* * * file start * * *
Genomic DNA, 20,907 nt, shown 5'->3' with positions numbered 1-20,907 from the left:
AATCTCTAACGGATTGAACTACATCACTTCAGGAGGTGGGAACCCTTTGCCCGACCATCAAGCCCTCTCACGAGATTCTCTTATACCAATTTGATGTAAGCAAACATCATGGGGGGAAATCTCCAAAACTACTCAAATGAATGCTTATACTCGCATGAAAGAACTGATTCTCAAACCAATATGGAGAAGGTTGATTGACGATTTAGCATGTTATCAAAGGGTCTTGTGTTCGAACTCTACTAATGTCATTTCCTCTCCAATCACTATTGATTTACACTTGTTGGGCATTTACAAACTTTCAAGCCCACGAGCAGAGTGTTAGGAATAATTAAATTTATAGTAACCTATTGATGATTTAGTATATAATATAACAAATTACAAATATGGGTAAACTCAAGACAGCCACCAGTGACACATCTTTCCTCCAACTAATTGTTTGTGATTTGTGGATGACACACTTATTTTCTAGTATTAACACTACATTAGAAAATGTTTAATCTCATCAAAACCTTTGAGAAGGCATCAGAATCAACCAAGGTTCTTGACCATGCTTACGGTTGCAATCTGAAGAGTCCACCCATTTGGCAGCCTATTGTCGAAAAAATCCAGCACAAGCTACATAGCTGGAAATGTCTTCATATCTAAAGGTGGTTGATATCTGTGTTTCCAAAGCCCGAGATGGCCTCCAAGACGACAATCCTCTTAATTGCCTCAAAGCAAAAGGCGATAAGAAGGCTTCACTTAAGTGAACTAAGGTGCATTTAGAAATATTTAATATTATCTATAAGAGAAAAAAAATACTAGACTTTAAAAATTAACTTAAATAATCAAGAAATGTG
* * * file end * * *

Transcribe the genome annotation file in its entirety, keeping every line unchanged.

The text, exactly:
Genomic DNA, 20,907 nt, shown 5'->3' with positions numbered 1-20,907 from the left:
AATCTCTAACGGATTGAACTACATCACTTCAGGAGGTGGGAACCCTTTGCCCGACCATCAAGCCCTCTCACGAGATTCTCTTATACCAATTTGATGTAAGCAAACATCATGGGGGGAAATCTCCAAAACTACTCAAATGAATGCTTATACTCGCATGAAAGAACTGATTCTCAAACCAATATGGAGAAGGTTGATTGACGATTTAGCATGTTATCAAAGGGTCTTGTGTTCGAACTCTACTAATGTCATTTCCTCTCCAATCACTATTGATTTACACTTGTTGGGCATTTACAAACTTTCAAGCCCACGAGCAGAGTGTTAGGAATAATTAAATTTATAGTAACCTATTGATGATTTAGTATATAATATAACAAATTACAAATATGGGTAAACTCAAGACAGCCACCAGTGACACATCTTTCCTCCAACTAATTGTTTGTGATTTGTGGATGACACACTTATTTTCTAGTATTAACACTACATTAGAAAATGTTTAATCTCATCAAAACCTTTGAGAAGGCATCAGAATCAACCAAGGTTCTTGACCATGCTTACGGTTGCAATCTGAAGAGTCCACCCATTTGGCAGCCTATTGTCGAAAAAATCCAGCACAAGCTACATAGCTGGAAATGTCTTCATATCTAAAGGTGGTTGATATCTGTGTTTCCAAAGCCCGAGATGGCCTCCAAGACGACAATCCTCTTAATTGCCTCAAAGCAAAAGGCGATAAGAAGGCTTCACTTAAGTGAACTAAGGTGCATTTAGAAATATTTAATATTATCTATAAGAGAAAAAAAATACTAGACTTTAAAAATTAACTTAAATAATCAAGAAATGTG